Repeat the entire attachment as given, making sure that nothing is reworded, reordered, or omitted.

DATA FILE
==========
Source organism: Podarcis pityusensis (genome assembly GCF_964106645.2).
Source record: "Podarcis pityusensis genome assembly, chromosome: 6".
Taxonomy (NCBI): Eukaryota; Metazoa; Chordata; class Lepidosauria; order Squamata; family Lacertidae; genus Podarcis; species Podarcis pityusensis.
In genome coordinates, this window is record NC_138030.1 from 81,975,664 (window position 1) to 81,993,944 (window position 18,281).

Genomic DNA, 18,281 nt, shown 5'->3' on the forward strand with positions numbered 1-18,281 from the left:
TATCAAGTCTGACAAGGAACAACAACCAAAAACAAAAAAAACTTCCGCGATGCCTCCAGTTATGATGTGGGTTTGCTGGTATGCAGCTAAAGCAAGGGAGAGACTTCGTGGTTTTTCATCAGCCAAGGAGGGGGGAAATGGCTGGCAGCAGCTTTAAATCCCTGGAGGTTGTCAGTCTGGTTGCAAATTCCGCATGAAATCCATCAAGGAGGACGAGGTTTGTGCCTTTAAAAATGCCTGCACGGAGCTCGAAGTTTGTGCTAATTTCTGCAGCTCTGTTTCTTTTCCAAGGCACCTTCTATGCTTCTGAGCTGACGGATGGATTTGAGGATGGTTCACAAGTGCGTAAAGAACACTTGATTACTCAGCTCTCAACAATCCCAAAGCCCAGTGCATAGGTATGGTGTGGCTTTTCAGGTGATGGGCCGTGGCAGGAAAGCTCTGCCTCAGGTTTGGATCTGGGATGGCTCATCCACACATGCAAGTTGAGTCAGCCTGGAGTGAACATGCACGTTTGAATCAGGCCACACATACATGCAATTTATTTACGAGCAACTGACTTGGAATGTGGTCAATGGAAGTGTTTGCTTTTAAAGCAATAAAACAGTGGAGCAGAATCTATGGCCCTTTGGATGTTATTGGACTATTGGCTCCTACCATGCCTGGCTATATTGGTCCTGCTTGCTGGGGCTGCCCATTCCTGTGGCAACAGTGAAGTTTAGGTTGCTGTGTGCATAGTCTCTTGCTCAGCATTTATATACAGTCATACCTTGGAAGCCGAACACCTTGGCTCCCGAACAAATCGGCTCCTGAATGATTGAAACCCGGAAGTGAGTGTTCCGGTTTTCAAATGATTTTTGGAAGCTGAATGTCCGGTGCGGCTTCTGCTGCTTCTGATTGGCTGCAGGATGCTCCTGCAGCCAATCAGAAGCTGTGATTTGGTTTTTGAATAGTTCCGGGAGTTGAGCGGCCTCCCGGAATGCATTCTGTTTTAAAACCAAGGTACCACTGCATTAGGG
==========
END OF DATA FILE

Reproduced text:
Source organism: Podarcis pityusensis (genome assembly GCF_964106645.2).
Source record: "Podarcis pityusensis genome assembly, chromosome: 6".
Taxonomy (NCBI): Eukaryota; Metazoa; Chordata; class Lepidosauria; order Squamata; family Lacertidae; genus Podarcis; species Podarcis pityusensis.
In genome coordinates, this window is record NC_138030.1 from 81,975,664 (window position 1) to 81,993,944 (window position 18,281).

Genomic DNA, 18,281 nt, shown 5'->3' on the forward strand with positions numbered 1-18,281 from the left:
TATCAAGTCTGACAAGGAACAACAACCAAAAACAAAAAAAACTTCCGCGATGCCTCCAGTTATGATGTGGGTTTGCTGGTATGCAGCTAAAGCAAGGGAGAGACTTCGTGGTTTTTCATCAGCCAAGGAGGGGGGAAATGGCTGGCAGCAGCTTTAAATCCCTGGAGGTTGTCAGTCTGGTTGCAAATTCCGCATGAAATCCATCAAGGAGGACGAGGTTTGTGCCTTTAAAAATGCCTGCACGGAGCTCGAAGTTTGTGCTAATTTCTGCAGCTCTGTTTCTTTTCCAAGGCACCTTCTATGCTTCTGAGCTGACGGATGGATTTGAGGATGGTTCACAAGTGCGTAAAGAACACTTGATTACTCAGCTCTCAACAATCCCAAAGCCCAGTGCATAGGTATGGTGTGGCTTTTCAGGTGATGGGCCGTGGCAGGAAAGCTCTGCCTCAGGTTTGGATCTGGGATGGCTCATCCACACATGCAAGTTGAGTCAGCCTGGAGTGAACATGCACGTTTGAATCAGGCCACACATACATGCAATTTATTTACGAGCAACTGACTTGGAATGTGGTCAATGGAAGTGTTTGCTTTTAAAGCAATAAAACAGTGGAGCAGAATCTATGGCCCTTTGGATGTTATTGGACTATTGGCTCCTACCATGCCTGGCTATATTGGTCCTGCTTGCTGGGGCTGCCCATTCCTGTGGCAACAGTGAAGTTTAGGTTGCTGTGTGCATAGTCTCTTGCTCAGCATTTATATACAGTCATACCTTGGAAGCCGAACACCTTGGCTCCCGAACAAATCGGCTCCTGAATGATTGAAACCCGGAAGTGAGTGTTCCGGTTTTCAAATGATTTTTGGAAGCTGAATGTCCGGTGCGGCTTCTGCTGCTTCTGATTGGCTGCAGGATGCTCCTGCAGCCAATCAGAAGCTGTGATTTGGTTTTTGAATAGTTCCGGGAGTTGAGCGGCCTCCCGGAATGCATTCTGTTTTAAAACCAAGGTACCACTGCATTAGGG